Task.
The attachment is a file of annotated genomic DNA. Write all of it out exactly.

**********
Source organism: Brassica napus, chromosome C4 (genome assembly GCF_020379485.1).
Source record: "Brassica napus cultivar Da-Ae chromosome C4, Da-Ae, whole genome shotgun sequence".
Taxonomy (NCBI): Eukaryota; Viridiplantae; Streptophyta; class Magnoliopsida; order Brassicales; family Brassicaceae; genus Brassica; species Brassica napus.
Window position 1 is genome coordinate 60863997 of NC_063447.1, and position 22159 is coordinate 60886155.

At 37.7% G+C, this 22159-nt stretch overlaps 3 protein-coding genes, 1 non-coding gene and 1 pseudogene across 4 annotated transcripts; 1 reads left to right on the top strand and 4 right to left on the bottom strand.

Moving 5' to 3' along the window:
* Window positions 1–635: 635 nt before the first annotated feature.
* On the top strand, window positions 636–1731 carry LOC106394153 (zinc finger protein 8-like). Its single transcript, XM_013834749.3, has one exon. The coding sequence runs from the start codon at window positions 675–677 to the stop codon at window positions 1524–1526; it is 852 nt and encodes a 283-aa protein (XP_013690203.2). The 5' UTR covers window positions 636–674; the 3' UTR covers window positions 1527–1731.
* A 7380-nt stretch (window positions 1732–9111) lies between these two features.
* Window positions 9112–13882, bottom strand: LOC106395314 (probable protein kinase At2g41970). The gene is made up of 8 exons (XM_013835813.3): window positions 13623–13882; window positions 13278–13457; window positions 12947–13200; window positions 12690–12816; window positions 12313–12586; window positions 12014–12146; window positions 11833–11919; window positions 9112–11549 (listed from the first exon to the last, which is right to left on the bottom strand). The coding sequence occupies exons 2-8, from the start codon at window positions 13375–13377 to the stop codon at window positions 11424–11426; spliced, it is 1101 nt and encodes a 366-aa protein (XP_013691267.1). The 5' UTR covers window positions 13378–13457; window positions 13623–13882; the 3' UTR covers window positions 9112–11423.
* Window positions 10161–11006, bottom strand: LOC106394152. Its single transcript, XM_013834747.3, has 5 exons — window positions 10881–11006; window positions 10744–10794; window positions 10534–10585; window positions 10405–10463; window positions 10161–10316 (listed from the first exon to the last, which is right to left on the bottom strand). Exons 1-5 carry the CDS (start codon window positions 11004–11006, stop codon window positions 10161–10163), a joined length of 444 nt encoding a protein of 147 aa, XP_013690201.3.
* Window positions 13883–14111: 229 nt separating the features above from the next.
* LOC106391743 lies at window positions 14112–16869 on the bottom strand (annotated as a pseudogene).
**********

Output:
Source organism: Brassica napus, chromosome C4 (genome assembly GCF_020379485.1).
Source record: "Brassica napus cultivar Da-Ae chromosome C4, Da-Ae, whole genome shotgun sequence".
Taxonomy (NCBI): Eukaryota; Viridiplantae; Streptophyta; class Magnoliopsida; order Brassicales; family Brassicaceae; genus Brassica; species Brassica napus.
Window position 1 is genome coordinate 60863997 of NC_063447.1, and position 22159 is coordinate 60886155.

At 37.7% G+C, this 22159-nt stretch overlaps 3 protein-coding genes, 1 non-coding gene and 1 pseudogene across 4 annotated transcripts; 1 reads left to right on the top strand and 4 right to left on the bottom strand.

Moving 5' to 3' along the window:
* Window positions 1–635: 635 nt before the first annotated feature.
* On the top strand, window positions 636–1731 carry LOC106394153 (zinc finger protein 8-like). Its single transcript, XM_013834749.3, has one exon. The coding sequence runs from the start codon at window positions 675–677 to the stop codon at window positions 1524–1526; it is 852 nt and encodes a 283-aa protein (XP_013690203.2). The 5' UTR covers window positions 636–674; the 3' UTR covers window positions 1527–1731.
* A 7380-nt stretch (window positions 1732–9111) lies between these two features.
* Window positions 9112–13882, bottom strand: LOC106395314 (probable protein kinase At2g41970). The gene is made up of 8 exons (XM_013835813.3): window positions 13623–13882; window positions 13278–13457; window positions 12947–13200; window positions 12690–12816; window positions 12313–12586; window positions 12014–12146; window positions 11833–11919; window positions 9112–11549 (listed from the first exon to the last, which is right to left on the bottom strand). The coding sequence occupies exons 2-8, from the start codon at window positions 13375–13377 to the stop codon at window positions 11424–11426; spliced, it is 1101 nt and encodes a 366-aa protein (XP_013691267.1). The 5' UTR covers window positions 13378–13457; window positions 13623–13882; the 3' UTR covers window positions 9112–11423.
* Window positions 10161–11006, bottom strand: LOC106394152. Its single transcript, XM_013834747.3, has 5 exons — window positions 10881–11006; window positions 10744–10794; window positions 10534–10585; window positions 10405–10463; window positions 10161–10316 (listed from the first exon to the last, which is right to left on the bottom strand). Exons 1-5 carry the CDS (start codon window positions 11004–11006, stop codon window positions 10161–10163), a joined length of 444 nt encoding a protein of 147 aa, XP_013690201.3.
* Window positions 13883–14111: 229 nt separating the features above from the next.
* LOC106391743 lies at window positions 14112–16869 on the bottom strand (annotated as a pseudogene).